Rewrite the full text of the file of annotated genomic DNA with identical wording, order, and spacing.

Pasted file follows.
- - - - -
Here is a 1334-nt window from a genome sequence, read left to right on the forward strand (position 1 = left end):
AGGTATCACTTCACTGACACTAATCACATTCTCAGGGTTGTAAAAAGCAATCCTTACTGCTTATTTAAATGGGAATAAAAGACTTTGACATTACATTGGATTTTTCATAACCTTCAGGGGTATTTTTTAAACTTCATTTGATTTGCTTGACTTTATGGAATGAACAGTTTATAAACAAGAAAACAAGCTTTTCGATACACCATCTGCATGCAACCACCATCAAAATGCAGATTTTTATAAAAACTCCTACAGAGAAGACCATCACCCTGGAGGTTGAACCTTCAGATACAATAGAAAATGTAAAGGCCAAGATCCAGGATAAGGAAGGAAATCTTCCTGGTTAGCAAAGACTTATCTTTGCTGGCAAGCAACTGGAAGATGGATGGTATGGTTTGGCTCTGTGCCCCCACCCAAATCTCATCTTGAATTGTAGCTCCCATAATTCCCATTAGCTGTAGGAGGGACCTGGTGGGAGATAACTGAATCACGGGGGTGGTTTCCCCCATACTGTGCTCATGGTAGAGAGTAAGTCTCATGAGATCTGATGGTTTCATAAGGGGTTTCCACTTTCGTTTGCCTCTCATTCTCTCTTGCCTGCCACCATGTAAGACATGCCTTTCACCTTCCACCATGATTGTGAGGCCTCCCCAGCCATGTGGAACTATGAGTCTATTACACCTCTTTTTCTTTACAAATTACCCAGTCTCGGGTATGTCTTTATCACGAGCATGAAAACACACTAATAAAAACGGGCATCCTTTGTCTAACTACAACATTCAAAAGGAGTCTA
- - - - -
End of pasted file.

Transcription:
Here is a 1334-nt window from a genome sequence, read left to right on the forward strand (position 1 = left end):
AGGTATCACTTCACTGACACTAATCACATTCTCAGGGTTGTAAAAAGCAATCCTTACTGCTTATTTAAATGGGAATAAAAGACTTTGACATTACATTGGATTTTTCATAACCTTCAGGGGTATTTTTTAAACTTCATTTGATTTGCTTGACTTTATGGAATGAACAGTTTATAAACAAGAAAACAAGCTTTTCGATACACCATCTGCATGCAACCACCATCAAAATGCAGATTTTTATAAAAACTCCTACAGAGAAGACCATCACCCTGGAGGTTGAACCTTCAGATACAATAGAAAATGTAAAGGCCAAGATCCAGGATAAGGAAGGAAATCTTCCTGGTTAGCAAAGACTTATCTTTGCTGGCAAGCAACTGGAAGATGGATGGTATGGTTTGGCTCTGTGCCCCCACCCAAATCTCATCTTGAATTGTAGCTCCCATAATTCCCATTAGCTGTAGGAGGGACCTGGTGGGAGATAACTGAATCACGGGGGTGGTTTCCCCCATACTGTGCTCATGGTAGAGAGTAAGTCTCATGAGATCTGATGGTTTCATAAGGGGTTTCCACTTTCGTTTGCCTCTCATTCTCTCTTGCCTGCCACCATGTAAGACATGCCTTTCACCTTCCACCATGATTGTGAGGCCTCCCCAGCCATGTGGAACTATGAGTCTATTACACCTCTTTTTCTTTACAAATTACCCAGTCTCGGGTATGTCTTTATCACGAGCATGAAAACACACTAATAAAAACGGGCATCCTTTGTCTAACTACAACATTCAAAAGGAGTCTA